The only extensive bog in the barony of Boyle was on the Coote-hall estate, large portions of which have been in latter years reclaimed. Many minor patches may be still found within this barony, to which cultivation has not yet been thoroughly extended, as on the western bank of the Shannon south of Lough Allen, also between Kilronan Castle and Crossna, in the circuit of Ballyfermoyle, and in the low grounds about Lough Ke; but these parcels likewise are all now in a state of progressive improvement.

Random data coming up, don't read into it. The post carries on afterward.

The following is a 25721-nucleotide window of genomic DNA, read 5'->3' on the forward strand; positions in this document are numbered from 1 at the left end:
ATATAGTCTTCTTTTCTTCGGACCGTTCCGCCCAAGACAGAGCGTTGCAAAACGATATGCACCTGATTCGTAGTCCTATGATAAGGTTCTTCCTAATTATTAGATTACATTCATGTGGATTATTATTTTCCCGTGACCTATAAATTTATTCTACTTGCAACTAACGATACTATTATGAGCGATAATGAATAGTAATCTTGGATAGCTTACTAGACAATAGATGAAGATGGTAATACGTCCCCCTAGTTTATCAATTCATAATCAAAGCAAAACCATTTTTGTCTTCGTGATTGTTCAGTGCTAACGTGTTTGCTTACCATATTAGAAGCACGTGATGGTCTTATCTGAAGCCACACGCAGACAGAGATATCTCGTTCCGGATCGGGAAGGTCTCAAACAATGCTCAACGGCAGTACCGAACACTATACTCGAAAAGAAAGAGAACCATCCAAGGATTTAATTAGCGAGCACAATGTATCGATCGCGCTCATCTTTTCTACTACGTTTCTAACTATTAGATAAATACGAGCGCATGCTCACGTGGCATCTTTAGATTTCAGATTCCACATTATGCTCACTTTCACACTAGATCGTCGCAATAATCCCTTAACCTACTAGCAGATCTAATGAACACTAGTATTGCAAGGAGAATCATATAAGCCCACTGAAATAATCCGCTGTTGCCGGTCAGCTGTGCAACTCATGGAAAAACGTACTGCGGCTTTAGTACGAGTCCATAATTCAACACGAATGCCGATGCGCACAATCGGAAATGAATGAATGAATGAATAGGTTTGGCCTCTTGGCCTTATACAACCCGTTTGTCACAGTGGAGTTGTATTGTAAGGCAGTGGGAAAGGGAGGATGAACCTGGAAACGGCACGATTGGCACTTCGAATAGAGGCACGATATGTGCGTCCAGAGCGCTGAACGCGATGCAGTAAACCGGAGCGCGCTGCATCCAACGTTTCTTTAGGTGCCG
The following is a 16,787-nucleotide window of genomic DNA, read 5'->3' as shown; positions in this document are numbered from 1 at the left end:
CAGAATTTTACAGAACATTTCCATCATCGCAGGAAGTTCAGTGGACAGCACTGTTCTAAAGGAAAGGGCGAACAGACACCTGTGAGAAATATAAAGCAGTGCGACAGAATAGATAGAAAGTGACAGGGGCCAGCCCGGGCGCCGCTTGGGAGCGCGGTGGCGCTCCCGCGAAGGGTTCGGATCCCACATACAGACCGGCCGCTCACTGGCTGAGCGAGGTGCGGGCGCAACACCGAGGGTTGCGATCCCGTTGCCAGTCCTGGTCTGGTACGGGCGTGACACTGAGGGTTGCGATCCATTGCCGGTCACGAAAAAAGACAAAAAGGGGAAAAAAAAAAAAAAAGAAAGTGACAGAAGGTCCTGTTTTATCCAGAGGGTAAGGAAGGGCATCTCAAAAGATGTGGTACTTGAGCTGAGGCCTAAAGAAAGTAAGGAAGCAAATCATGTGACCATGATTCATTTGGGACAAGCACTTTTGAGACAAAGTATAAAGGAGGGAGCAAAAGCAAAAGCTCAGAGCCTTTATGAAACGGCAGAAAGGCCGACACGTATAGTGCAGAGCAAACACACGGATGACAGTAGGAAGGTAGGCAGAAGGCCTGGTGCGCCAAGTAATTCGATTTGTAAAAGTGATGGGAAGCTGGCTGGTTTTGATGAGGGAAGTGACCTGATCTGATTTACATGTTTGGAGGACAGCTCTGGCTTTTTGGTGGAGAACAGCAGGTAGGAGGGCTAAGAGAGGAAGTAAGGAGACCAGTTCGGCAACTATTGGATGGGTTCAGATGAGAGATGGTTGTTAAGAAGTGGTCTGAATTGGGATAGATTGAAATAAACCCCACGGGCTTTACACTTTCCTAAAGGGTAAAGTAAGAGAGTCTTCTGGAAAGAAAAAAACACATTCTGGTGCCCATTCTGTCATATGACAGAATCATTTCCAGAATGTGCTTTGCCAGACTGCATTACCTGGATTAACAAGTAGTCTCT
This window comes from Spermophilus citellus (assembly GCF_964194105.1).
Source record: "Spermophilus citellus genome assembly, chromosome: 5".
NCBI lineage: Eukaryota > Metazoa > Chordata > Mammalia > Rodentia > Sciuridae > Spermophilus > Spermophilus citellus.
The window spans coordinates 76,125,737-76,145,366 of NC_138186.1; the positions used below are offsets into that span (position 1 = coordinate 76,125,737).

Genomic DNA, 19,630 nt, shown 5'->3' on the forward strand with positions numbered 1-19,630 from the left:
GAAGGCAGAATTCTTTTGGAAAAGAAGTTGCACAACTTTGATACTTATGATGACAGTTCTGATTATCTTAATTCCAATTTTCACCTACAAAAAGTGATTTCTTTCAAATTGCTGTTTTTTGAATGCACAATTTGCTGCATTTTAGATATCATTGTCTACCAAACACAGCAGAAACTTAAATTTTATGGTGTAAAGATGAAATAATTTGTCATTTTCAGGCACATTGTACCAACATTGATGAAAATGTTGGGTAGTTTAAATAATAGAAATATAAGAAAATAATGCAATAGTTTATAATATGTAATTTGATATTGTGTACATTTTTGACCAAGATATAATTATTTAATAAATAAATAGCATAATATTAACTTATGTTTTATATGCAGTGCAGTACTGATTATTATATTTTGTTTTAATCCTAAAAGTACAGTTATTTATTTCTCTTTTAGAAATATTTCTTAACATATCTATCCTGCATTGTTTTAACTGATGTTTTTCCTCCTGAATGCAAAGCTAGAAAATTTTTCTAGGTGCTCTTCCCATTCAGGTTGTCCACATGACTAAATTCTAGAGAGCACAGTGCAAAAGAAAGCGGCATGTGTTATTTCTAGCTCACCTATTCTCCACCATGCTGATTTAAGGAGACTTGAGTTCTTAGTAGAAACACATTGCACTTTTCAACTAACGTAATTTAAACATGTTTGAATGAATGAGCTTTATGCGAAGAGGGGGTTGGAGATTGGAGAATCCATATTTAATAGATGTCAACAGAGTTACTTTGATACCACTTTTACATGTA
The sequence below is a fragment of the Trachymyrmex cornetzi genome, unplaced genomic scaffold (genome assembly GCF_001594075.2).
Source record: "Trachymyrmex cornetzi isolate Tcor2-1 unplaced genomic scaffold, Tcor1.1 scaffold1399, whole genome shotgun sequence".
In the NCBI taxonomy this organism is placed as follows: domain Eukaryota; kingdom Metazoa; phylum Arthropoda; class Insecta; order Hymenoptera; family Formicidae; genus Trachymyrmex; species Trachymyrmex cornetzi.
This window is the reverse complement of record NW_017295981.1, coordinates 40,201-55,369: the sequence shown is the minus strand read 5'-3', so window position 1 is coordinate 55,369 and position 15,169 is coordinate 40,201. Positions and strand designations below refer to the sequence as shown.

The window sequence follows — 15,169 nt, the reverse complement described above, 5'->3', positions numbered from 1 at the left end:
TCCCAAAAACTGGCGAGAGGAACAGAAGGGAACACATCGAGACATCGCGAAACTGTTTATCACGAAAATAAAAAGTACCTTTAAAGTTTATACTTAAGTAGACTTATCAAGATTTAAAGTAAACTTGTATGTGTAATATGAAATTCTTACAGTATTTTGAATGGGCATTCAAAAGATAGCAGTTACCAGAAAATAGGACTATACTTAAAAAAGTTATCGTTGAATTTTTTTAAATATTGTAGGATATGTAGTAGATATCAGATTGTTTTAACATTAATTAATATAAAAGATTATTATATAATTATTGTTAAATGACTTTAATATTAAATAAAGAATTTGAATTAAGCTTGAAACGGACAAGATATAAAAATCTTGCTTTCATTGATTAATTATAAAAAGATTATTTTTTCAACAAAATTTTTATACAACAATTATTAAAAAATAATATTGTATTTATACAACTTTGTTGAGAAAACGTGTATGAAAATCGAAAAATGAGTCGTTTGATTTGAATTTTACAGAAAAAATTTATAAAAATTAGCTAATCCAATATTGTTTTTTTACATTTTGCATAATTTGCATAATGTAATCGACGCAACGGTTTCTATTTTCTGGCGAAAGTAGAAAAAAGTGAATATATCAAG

Three rivers wander through the barony, the Boyle, the Arigna, and the Feorish, each merging in one common goal, the Shannon; but respectively distinguishable in their courses by peculiar attributes; the first, by the exceeding beauty of the scenery through which it passes; the second, by the wildness of its banks and ravines, and the wintry violence of its career; and the third, by its sequestered haunts and peaceful current. The river of Boyle, sometimes called the Gara river, as taking its source from that noble reservoir, discharges the superfluous waters of Lough Gara with a rapid descent of current, especially when swollen by floods; running beside Tevannagh, the Druid altar of Ballynamultagh, the gentle promontory and weir of Tinnecarra, the ravine and overhanging cemetery of old Isselyn, the chapel, manor house, town, pleasureground and abbey of Boyle, the church and caves of Drum, into Lough Ke. Emerging thence, augmented by streams from the Curlew mountains, this picturesque river leads its tributary waters southeastward. From Lough Ke it is for a short distance navigable for row boats, or small craft; but below Knockvicar bridge, and again below the upper lough of Oakport, near Coote-hall, it is singular to observe how the only vent for two great lakes is contracted to a mere rippling rivulet. As if, however, weary and impatient of restraint, it throws itself out, or otherwise expands into those charming sheets, that constitute the upper and lower loughs of Oakport, and the wide and irregular polygon of water that surrounds Inchatyra, and washing the ruins of Killeen church at north, and those of Tumna at south, flows into the Shannon a little above the thriving town of Carrick. The abbots of Boyle had once no less than twenty-four eel-weirs at stated places on this stream. It also abounds with trout, perch, and a small kind of red-fleshed sprat, said to be peculiar to itself, much esteemed, and formerly caught in great abundance in the summer season, but now more rarely met with. The improvement of this river to Lough Gara, would make it the chief feeder of the traffic of the upper Shannon; it would seem, however, that it is designed to terminate the extent of the projected navigation of this arm, at a point about a mile east of Boyle, but possibly a continuance by canal may be in ulterior contemplation.—The Arigna river, before alluded to, takes its rise on the conterminous boundary of Leitrim and Sligo counties, deriving its first waters from both sides; hence it enters that of Roscommon, and, running with rapid current and considerable falls through the valley that divides the north coal field from the iron works, increased in winter by numerous tributary cataracts, formerly met the Shannon, over a winding and ob